The Eyeball fits most vocal recording microphones and shock-mounts. Mics which are side address with long/short-bodies having a diameter of (38mm to 70mm / 1.5” to 2.75”) If your mic does not we'll give you a full refund within 30 days.
How the Eyeball Works
The Kaotica Eyeball is an acoustic treatment device that isolates your microphone and creates a sound channel directly to your mic. By isolating and channeling sound, the Eyeball is able to accurately capture your pure vocal tone while greatly reducing room reflections and ambient noise.Think of the Eyeball as a studio booth alternative that fits over your microphone, sets up in seconds and transforms any space into a recording studio. Includes an integrated pop-filter.
In your closet or a cave
No tears! Smoke and choke around the Eyeball freely
No Stand, No Shock Mount, No Hassel
Works with what you have: a microphone
Won’t tip over or knock you out
Works with most Vocal Microphones
Bring out the best in your mic
Don’t throw your back out! It weighs less than your microphone
Dent resistant, won’t rust, Never needs Duct-Tape
A Practical Sound booth solution
Eat eggs cuz you want to, not just for the tray
Stop stealing your grandma’s precious quilts
Integrated pop filter
Spit all you want, only your voice reaches the microphone
The Kaotica Eyeball is an acoustic treatment device that isolates your microphone and creates a sound channel directly to your mic.By isolating and channeling sound, the Eyeball is able to accurately capture the pure vocal tone while greatly reducing room reflections and ambient noise. Designed for all vocal/voice-over applications either as standalone, mobile, or in conjunction with treated spaces. Includes an integrated pop-filter and fits most large diaphragm condenser microphones 38mm to 70mm / 1.5” to 2.75”
|Frequency response||0Hz - 30KHz +/-1.4dB|
|Max Peak:||140 dB|
|TL:||3.73 dB (average)|
|Polar Patterns:||Cardioid is recommended, but all types of polar patterns can be used with the Eyeball|
The frequency response chart was generated using a frequency sweep from 0 Hz - 30 KHz. All frequencies are captured equally, producing a flat frequency response. The Eyeball captures an accurate representation of sound, as the the low & high end frequencies of a signal can be lost in the recording process due to sound's tendency to disperse through air.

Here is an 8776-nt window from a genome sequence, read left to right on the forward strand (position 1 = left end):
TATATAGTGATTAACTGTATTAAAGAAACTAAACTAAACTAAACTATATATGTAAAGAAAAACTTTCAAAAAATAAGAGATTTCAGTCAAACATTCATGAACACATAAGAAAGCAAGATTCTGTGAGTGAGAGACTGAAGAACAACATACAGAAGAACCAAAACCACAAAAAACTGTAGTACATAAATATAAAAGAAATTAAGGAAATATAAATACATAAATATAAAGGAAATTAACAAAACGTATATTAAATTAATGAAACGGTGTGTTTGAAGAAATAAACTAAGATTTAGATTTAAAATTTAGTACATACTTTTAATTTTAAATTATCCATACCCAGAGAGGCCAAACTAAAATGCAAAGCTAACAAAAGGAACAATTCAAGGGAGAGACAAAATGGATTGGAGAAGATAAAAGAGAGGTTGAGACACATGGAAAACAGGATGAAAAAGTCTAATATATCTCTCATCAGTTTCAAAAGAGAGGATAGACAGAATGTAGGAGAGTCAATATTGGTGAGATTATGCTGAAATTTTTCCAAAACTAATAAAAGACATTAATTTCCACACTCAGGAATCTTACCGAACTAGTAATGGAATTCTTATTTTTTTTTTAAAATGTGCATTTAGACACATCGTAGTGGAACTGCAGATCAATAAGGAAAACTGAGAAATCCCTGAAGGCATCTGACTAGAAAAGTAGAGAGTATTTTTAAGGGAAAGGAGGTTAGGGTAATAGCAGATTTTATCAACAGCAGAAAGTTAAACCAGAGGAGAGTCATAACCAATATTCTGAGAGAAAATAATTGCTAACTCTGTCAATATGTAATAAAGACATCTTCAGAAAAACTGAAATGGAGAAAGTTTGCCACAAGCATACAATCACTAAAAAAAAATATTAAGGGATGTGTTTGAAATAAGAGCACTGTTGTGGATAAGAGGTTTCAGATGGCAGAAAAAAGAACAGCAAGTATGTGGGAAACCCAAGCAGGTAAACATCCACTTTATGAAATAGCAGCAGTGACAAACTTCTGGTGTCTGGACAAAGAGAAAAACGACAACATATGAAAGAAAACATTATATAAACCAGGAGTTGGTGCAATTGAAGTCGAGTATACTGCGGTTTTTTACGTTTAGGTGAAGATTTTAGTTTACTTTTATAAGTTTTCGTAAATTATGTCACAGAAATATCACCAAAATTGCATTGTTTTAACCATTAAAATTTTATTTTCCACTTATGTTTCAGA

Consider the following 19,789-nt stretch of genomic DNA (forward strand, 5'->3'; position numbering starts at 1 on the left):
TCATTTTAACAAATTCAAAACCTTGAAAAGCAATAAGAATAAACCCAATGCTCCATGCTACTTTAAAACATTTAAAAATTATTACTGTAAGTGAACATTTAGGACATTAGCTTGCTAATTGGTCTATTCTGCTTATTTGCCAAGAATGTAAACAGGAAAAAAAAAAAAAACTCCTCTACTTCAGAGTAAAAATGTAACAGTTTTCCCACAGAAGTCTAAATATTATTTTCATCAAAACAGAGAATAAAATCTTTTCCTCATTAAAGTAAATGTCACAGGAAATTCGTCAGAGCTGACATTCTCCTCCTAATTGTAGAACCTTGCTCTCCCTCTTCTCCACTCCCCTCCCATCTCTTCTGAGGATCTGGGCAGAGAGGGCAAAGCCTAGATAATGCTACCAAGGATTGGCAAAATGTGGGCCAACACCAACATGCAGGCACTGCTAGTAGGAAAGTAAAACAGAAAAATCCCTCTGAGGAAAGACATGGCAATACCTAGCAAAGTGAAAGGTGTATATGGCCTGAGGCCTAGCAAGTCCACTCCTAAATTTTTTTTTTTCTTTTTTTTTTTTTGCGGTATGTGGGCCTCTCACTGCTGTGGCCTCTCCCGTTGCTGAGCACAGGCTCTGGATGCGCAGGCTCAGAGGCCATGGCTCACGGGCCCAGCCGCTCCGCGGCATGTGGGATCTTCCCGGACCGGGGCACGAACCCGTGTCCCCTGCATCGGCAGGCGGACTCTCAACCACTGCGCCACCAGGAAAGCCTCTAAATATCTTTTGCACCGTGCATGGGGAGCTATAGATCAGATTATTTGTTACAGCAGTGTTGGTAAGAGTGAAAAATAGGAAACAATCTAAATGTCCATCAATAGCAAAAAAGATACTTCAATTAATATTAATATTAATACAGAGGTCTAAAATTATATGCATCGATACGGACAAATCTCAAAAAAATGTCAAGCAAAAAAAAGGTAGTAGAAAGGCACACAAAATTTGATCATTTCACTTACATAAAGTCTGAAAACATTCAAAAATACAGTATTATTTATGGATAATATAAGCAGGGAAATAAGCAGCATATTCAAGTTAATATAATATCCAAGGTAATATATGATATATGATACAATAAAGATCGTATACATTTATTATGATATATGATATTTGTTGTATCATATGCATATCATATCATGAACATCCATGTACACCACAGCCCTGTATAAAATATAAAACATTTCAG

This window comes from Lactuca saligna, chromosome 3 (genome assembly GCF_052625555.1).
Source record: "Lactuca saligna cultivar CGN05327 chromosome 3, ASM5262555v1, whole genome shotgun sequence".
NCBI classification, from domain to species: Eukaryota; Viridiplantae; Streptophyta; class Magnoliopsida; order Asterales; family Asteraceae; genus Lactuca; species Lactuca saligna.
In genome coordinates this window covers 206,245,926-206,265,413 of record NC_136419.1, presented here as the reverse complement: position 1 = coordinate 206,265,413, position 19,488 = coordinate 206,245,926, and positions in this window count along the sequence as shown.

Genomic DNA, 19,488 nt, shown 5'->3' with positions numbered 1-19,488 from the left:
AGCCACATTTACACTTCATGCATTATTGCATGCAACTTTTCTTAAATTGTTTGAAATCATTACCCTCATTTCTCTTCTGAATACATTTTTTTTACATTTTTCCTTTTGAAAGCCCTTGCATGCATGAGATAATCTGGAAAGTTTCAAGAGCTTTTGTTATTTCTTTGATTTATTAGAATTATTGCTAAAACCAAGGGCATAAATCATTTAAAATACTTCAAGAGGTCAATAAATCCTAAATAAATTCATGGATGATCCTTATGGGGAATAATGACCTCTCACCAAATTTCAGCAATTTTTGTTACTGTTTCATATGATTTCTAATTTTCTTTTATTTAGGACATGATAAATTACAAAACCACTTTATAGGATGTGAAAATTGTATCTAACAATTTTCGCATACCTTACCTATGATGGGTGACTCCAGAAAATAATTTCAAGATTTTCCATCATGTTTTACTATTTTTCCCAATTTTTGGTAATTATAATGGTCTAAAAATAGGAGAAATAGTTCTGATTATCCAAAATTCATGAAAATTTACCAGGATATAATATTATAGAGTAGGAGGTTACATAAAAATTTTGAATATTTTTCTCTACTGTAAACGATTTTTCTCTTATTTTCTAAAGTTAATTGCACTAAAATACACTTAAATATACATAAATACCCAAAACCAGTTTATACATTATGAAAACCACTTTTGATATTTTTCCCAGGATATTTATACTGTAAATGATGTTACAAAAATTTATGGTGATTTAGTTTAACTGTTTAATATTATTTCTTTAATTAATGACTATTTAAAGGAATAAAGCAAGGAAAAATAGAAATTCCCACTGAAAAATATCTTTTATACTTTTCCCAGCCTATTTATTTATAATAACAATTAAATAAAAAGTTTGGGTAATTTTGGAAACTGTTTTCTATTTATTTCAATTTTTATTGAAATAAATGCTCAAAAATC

In respect to the comparative spectrograph below, on the left is a 3D representation of a vocalist singing without The Eyeball, on the right is a representation of the vocals inside of The Eyeball. The large spikes you are seeing are being produced by ambient noise & room tone. This includes things like structure born vibration, bleed & generally most other unwanted sounds. You can very clearly see on the right that the sound has been ‘evened out’, and the ambient noise and bleed is gone, leaving only the pure vocal tone to be captured by your microphone.
The THD comparison portrays sound traveling through air and sound in the Eyeball. The THD reading is dramatically decreased inside of the Eyeball, producing a more accurate representation of the sound source.
The Eyeball reduces the external environment and only leaves the pure tone to be channeled into the microphone. By reducing the external environment, phase anomalies and cancellation are diminished within an untreated space.
Based upon the volume levels indicated by the RMS and DBSPL readings above, sound is louder inside of the Eyeball. The louder volume level has many distinct advantages. An increase in the Signal to Noise ratio is apparent as the clean signal is increased while the noise ratio is substantially decreased. The reason for these amplitude increases is because sound is not being allowed to disperse through air, but is being channeled directly into your microphone without coloration.
The graph above portrays the envelope of a sound within the Eyeball (represented in red) and without the Eyeball (represented in purple). By comparing the Envelope (Attack, Sustain, Decay, Release) readings, we determined several key characteristics about sound within the Eyeball. Note the difference in Decay time (the drop of the waveform after the initial attack (rise). Within the Eyeball we see a smoother, slower, and more linear decay pattern, while the envelope of the sound without the Eyeball decays much quicker. This shows us how quickly sound is dispersed through air, and how much longer the sound is maintained inside of The Eyeball.